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Suicide bombers kill dozens in Iraq
BAGHDAD (Reuters) - Suicide bombers struck across Iraq on Saturday in a sharp upsurge in violence that killed more than 60 people, many of them policemen.
In the worst attack, a man driving a truck packed with explosives blew it up outside a police station in Baghdad's volatile southern district of Dora, killing 20. The blast sent a large column of smoke into the air and rattled windows kilometres away in the center of the city.
Officers said the dead included 14 policemen and three detainees as well as three others working in the building. Another 26 were wounded. The blast caused major damage to the station, burying many victims in the rubble.
Thousands of U.S. and Iraqi troops are sweeping through Baghdad in a major operation to stem communal bloodshed. They have succeeded in reducing the number of sectarian shootings, but curbing daily car bombings has proved more difficult.
President Bush is also sending more troops to the western province of Anbar, where Sunni Arab insurgents are exacting a bloody toll on Iraqi and U.S. forces. The U.S. military said a soldier was killed in combat there on Friday.
A suicide car bomber struck a police station in the Qaim area of Anbar, near the Syrian border, on Saturday while two others struck police checkpoints at about the same time.
Police intelligence officer Hassan Abed Mottar said 10 people were killed, including seven policemen, and 18 more police were wounded.
A suicide truck bomber also struck near a Shi'ite mosque in the town of Haswa about 60 km (40 miles) south of Baghdad, killing nine and wounding 43, a hospital source said. The provincial health directorate put the death toll at 16.
In the northwestern town of Tal Afar a bomber wearing an explosives vest blew himself up in a market, killing 10 people, mayor Najim al Jibouri said. Two of the dead were policemen.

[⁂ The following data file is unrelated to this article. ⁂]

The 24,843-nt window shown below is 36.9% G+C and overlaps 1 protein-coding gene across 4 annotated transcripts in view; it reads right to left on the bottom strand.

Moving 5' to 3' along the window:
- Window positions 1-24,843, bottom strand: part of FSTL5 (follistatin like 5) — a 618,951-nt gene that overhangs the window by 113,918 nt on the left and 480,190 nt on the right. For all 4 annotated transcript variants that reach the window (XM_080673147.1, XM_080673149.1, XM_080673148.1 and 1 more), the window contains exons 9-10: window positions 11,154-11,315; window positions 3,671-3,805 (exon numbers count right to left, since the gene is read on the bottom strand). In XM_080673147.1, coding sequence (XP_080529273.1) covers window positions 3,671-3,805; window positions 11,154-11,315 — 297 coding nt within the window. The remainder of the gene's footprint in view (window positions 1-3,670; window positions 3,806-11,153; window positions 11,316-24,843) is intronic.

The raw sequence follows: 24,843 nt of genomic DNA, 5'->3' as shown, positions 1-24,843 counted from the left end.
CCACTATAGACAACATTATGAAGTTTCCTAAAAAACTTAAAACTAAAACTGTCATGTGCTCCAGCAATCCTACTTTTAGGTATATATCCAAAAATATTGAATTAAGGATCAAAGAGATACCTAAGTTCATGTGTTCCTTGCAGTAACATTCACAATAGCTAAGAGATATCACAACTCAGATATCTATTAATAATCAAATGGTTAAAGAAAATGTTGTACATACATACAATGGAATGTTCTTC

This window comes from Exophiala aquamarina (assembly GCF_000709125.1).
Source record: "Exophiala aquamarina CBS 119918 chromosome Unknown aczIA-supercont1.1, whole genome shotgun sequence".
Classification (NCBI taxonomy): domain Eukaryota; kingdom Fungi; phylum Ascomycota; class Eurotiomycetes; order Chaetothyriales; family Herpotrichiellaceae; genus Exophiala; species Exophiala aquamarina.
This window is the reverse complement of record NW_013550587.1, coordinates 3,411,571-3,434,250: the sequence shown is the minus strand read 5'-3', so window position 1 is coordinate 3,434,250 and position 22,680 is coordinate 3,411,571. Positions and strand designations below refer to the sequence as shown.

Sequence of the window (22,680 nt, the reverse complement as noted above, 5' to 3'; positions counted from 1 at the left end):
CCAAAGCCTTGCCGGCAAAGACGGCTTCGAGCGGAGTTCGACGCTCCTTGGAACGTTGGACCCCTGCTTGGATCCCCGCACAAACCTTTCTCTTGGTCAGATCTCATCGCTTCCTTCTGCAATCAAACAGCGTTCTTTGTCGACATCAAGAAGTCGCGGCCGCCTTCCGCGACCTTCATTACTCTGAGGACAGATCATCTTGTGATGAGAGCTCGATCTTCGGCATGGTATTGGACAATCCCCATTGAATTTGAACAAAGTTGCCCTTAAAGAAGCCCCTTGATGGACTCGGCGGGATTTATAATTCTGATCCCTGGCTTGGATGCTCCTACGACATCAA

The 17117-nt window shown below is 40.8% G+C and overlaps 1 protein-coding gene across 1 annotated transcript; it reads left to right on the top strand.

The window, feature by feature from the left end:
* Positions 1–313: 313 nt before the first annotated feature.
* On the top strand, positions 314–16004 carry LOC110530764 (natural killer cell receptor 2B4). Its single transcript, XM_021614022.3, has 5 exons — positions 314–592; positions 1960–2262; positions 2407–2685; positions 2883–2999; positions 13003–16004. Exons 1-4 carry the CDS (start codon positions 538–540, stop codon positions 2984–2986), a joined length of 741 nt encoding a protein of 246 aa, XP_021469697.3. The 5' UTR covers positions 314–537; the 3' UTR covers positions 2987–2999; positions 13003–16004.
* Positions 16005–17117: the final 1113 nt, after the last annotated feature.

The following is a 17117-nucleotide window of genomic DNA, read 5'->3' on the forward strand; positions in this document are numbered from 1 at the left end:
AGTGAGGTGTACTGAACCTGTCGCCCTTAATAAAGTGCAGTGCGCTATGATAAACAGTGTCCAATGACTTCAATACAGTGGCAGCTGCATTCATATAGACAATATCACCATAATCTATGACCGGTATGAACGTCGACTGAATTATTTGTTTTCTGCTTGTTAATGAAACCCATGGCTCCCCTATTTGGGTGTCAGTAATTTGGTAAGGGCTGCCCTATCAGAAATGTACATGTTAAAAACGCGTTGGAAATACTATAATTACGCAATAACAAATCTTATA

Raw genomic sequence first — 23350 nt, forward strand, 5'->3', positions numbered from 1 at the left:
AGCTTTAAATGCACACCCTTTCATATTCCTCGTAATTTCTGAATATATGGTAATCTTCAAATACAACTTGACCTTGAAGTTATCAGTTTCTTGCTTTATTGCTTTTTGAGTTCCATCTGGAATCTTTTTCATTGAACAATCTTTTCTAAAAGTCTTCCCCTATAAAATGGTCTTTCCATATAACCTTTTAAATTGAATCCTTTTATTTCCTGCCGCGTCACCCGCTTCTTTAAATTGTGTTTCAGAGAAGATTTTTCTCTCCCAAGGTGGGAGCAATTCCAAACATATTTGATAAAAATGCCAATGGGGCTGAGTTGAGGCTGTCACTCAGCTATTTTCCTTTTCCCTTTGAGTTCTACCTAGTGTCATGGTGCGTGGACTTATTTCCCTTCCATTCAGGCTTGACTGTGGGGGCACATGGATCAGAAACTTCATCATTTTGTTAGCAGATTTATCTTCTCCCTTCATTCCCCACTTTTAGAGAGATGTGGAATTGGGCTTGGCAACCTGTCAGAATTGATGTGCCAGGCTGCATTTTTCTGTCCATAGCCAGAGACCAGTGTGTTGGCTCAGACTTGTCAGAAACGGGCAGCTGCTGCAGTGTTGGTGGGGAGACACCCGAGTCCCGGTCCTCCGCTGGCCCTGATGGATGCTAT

U.S. and Iraqi troops sealed off the Karrada district in the heart of Baghdad, stopping all vehicles and pedestrians from entering the area for several hours as part of the crackdown.
The streets of Karrada, whose residents are mainly Shi'ite Muslims and Christians and include several top politicians, were largely empty. Convoys of Humvee armored vehicles roamed the area, which is close to the international Green Zone.
Salam al-Zobaie, the Sunni deputy prime minister, was said to be in a good condition on Saturday after being operated on after an attempted assassination attempt by a suicide bomber at a prayer hall in his compound on Friday.
"His condition is very normal, thank God," said Alaa al- Zobaie, one of his brothers. He dismissed reports the bomber was one of Zobaie's security guards.
Brigadier-General Qassim Moussawi, spokesman for security in Baghdad, said on Saturday eight members of Zobaie's entourage were killed in the attack. An aide to Zobaie said the dead included one of Zobaie's brothers and a brother-in-law.
Bush is sending nearly 30,000 additional troops to Iraq, mostly to support the security crackdown in Baghdad, despite growing opposition at home to the unpopular war.
The U.S. House of Representatives voted on Friday to impose a September 1, 2008, deadline for withdrawing all American combat troops from Iraq, prompting a quick promise of a veto from Bush.
Iraq's government stayed silent on a diplomatic row between Britain and Iran over the seizure on Friday by Iranian forces of 15 British marines and sailors in the Shatt al-Arab waterway that forms part of the southern border between Iran and Iraq.
Iran says they entered Iranian waters illegally, while Britain says they were conducting a routine search of ships in Iraqi waters. It has demanded their immediate release.
(Additional reporting by Waleed Ibrahim and Haider Salahaddin in Baghdad, Tehran bureau)
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